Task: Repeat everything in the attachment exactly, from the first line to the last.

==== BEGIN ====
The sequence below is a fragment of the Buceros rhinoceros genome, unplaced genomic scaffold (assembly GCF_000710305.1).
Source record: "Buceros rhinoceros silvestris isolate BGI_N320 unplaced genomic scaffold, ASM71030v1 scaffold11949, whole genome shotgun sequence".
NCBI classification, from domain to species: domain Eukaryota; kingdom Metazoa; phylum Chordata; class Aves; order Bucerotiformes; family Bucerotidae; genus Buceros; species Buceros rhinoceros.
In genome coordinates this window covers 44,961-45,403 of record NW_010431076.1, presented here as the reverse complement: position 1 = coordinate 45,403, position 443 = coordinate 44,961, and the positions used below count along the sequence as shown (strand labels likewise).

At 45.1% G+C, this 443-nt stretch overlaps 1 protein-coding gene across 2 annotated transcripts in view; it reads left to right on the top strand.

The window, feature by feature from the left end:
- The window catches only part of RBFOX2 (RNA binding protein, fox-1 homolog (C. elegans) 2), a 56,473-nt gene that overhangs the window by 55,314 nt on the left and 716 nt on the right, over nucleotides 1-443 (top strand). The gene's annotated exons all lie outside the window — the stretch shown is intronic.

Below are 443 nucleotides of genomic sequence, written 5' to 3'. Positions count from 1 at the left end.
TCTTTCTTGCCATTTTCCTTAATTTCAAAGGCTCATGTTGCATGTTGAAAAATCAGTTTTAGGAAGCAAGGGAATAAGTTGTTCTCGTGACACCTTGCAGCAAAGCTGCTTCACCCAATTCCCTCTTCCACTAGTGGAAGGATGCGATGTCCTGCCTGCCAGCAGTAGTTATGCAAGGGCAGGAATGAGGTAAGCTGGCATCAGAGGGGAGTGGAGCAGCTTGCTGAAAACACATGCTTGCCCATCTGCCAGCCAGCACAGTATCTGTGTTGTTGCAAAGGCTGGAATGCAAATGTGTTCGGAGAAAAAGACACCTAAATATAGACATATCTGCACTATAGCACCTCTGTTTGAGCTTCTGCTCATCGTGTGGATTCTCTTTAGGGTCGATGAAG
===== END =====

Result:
The sequence below is a fragment of the Buceros rhinoceros genome, unplaced genomic scaffold (assembly GCF_000710305.1).
Source record: "Buceros rhinoceros silvestris isolate BGI_N320 unplaced genomic scaffold, ASM71030v1 scaffold11949, whole genome shotgun sequence".
NCBI classification, from domain to species: domain Eukaryota; kingdom Metazoa; phylum Chordata; class Aves; order Bucerotiformes; family Bucerotidae; genus Buceros; species Buceros rhinoceros.
In genome coordinates this window covers 44,961-45,403 of record NW_010431076.1, presented here as the reverse complement: position 1 = coordinate 45,403, position 443 = coordinate 44,961, and the positions used below count along the sequence as shown (strand labels likewise).

At 45.1% G+C, this 443-nt stretch overlaps 1 protein-coding gene across 2 annotated transcripts in view; it reads left to right on the top strand.

The window, feature by feature from the left end:
- The window catches only part of RBFOX2 (RNA binding protein, fox-1 homolog (C. elegans) 2), a 56,473-nt gene that overhangs the window by 55,314 nt on the left and 716 nt on the right, over nucleotides 1-443 (top strand). The gene's annotated exons all lie outside the window — the stretch shown is intronic.

Below are 443 nucleotides of genomic sequence, written 5' to 3'. Positions count from 1 at the left end.
TCTTTCTTGCCATTTTCCTTAATTTCAAAGGCTCATGTTGCATGTTGAAAAATCAGTTTTAGGAAGCAAGGGAATAAGTTGTTCTCGTGACACCTTGCAGCAAAGCTGCTTCACCCAATTCCCTCTTCCACTAGTGGAAGGATGCGATGTCCTGCCTGCCAGCAGTAGTTATGCAAGGGCAGGAATGAGGTAAGCTGGCATCAGAGGGGAGTGGAGCAGCTTGCTGAAAACACATGCTTGCCCATCTGCCAGCCAGCACAGTATCTGTGTTGTTGCAAAGGCTGGAATGCAAATGTGTTCGGAGAAAAAGACACCTAAATATAGACATATCTGCACTATAGCACCTCTGTTTGAGCTTCTGCTCATCGTGTGGATTCTCTTTAGGGTCGATGAAG